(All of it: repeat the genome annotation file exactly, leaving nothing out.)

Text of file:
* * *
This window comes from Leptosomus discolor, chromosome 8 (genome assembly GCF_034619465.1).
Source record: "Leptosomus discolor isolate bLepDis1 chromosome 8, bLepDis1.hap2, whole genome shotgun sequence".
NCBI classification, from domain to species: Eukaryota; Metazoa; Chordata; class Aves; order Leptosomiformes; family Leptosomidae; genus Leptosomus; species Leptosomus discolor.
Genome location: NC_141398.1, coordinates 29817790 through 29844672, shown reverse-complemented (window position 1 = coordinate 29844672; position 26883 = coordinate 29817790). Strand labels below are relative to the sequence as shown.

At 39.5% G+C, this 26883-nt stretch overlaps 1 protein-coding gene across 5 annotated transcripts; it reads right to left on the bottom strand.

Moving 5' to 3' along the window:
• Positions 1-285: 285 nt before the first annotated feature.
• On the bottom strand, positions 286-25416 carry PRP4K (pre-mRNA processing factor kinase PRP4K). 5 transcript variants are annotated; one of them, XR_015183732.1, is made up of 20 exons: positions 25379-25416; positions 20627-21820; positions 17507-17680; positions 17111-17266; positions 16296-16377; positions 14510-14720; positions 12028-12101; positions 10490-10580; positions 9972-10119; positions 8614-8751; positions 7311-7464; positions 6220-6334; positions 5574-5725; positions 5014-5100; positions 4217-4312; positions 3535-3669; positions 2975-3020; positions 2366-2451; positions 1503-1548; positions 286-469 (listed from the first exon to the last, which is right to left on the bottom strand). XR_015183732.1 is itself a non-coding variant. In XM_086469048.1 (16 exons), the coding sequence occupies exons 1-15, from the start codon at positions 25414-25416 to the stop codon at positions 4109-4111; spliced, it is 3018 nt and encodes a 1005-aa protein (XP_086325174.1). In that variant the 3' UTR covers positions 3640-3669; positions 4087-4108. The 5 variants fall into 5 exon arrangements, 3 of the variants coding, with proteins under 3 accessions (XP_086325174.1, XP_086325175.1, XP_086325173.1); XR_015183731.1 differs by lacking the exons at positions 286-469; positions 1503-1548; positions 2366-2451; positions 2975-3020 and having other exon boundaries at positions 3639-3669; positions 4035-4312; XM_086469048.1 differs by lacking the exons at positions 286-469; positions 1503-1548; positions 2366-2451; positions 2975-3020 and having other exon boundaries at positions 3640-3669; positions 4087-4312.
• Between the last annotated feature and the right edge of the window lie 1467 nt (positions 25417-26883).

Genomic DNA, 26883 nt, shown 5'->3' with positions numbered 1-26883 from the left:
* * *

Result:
This window comes from Leptosomus discolor, chromosome 8 (genome assembly GCF_034619465.1).
Source record: "Leptosomus discolor isolate bLepDis1 chromosome 8, bLepDis1.hap2, whole genome shotgun sequence".
NCBI classification, from domain to species: Eukaryota; Metazoa; Chordata; class Aves; order Leptosomiformes; family Leptosomidae; genus Leptosomus; species Leptosomus discolor.
Genome location: NC_141398.1, coordinates 29817790 through 29844672, shown reverse-complemented (window position 1 = coordinate 29844672; position 26883 = coordinate 29817790). Strand labels below are relative to the sequence as shown.

At 39.5% G+C, this 26883-nt stretch overlaps 1 protein-coding gene across 5 annotated transcripts; it reads right to left on the bottom strand.

Moving 5' to 3' along the window:
• Positions 1-285: 285 nt before the first annotated feature.
• On the bottom strand, positions 286-25416 carry PRP4K (pre-mRNA processing factor kinase PRP4K). 5 transcript variants are annotated; one of them, XR_015183732.1, is made up of 20 exons: positions 25379-25416; positions 20627-21820; positions 17507-17680; positions 17111-17266; positions 16296-16377; positions 14510-14720; positions 12028-12101; positions 10490-10580; positions 9972-10119; positions 8614-8751; positions 7311-7464; positions 6220-6334; positions 5574-5725; positions 5014-5100; positions 4217-4312; positions 3535-3669; positions 2975-3020; positions 2366-2451; positions 1503-1548; positions 286-469 (listed from the first exon to the last, which is right to left on the bottom strand). XR_015183732.1 is itself a non-coding variant. In XM_086469048.1 (16 exons), the coding sequence occupies exons 1-15, from the start codon at positions 25414-25416 to the stop codon at positions 4109-4111; spliced, it is 3018 nt and encodes a 1005-aa protein (XP_086325174.1). In that variant the 3' UTR covers positions 3640-3669; positions 4087-4108. The 5 variants fall into 5 exon arrangements, 3 of the variants coding, with proteins under 3 accessions (XP_086325174.1, XP_086325175.1, XP_086325173.1); XR_015183731.1 differs by lacking the exons at positions 286-469; positions 1503-1548; positions 2366-2451; positions 2975-3020 and having other exon boundaries at positions 3639-3669; positions 4035-4312; XM_086469048.1 differs by lacking the exons at positions 286-469; positions 1503-1548; positions 2366-2451; positions 2975-3020 and having other exon boundaries at positions 3640-3669; positions 4087-4312.
• Between the last annotated feature and the right edge of the window lie 1467 nt (positions 25417-26883).

Genomic DNA, 26883 nt, shown 5'->3' with positions numbered 1-26883 from the left: